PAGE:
A DNP quality improvement project to implement and evaluate an electronic employee injury form for reporting healthcare employee sharps injuries and splash exposures to blood and body fluids
Review TypeFaculty Approved: Degree-based Submission
Repository Posting Date2020-01-09T18:54:28Z
Author DetailsShannon F. Terrell, DNP, FNP-BC (firstname.lastname@example.org) and Roberta Christopher, EdD, MSN, APRN, NE-BC, CHTS-CP, CAIF
Lead Author Sigma AffliationNon-member
Lead Author AffliationJacksonville University
TypeDNP Capstone Project
Level of EvidenceQuality Improvement
KeywordsSharps Injury; Needlestick Injury; Splash Exposure; Blood Exposure; Body Fluid Exposure; Healthcare Worker; Exposure Reporting
This quality improvement project focused on developing, implementing and evaluating an electronic process for reporting healthcare workers’ sharp injuries and splash exposures at a large academic medical center in north Florida. The project aimed to 1) improve sharps injury and splash exposure reporting using an electronic process as an alternative to the paper process; 2) increase the total number of sharps injuries and splash exposures reported with a goal of 20% during the three-month evaluation time period; and 3) improve the quality of data reported. The new process was evaluated by survey and review of data collected before and after project implementation. Records were reviewed for two separate three-month time periods totaling six months of data. The results of the project revealed a 7.69% increase in reports, with failure to meet the anticipated 20% increase. There were 39 incidents reported before and 42 after the change. The new electronic format was successful in providing valuable information for further evaluation. Survey of participants revealed strong overall satisfaction of the new reporting system. Areas for improvement in the system have been identified and are in the process of being modified. The electronic reporting format was also found, unexpectedly, to not be consistently used over the paper reporting and showed poor adoption of change by some stakeholders. Further discussion for changes to the system, education for staff and managers as well as change management for stakeholders was continued to ensure the sustainability of the new reporting system.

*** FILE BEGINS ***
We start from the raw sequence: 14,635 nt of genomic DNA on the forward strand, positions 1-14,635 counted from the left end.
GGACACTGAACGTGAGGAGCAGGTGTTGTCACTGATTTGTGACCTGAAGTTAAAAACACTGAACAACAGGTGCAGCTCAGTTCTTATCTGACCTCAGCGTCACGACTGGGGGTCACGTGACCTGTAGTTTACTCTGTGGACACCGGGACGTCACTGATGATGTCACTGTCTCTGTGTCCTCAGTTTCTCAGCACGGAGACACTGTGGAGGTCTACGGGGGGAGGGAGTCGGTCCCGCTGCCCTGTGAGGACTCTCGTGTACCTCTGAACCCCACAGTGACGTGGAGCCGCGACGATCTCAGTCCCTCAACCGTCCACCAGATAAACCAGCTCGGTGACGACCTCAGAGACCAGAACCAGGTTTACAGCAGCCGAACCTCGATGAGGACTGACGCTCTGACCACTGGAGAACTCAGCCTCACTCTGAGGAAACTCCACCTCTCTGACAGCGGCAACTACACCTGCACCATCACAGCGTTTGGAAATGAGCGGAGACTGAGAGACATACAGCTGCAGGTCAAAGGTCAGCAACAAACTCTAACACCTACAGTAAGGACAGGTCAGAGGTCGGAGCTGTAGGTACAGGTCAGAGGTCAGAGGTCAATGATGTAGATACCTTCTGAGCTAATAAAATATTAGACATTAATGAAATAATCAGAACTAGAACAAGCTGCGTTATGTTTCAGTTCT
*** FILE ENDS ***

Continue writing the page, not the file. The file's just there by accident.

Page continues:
Degree GrantorJacksonville University
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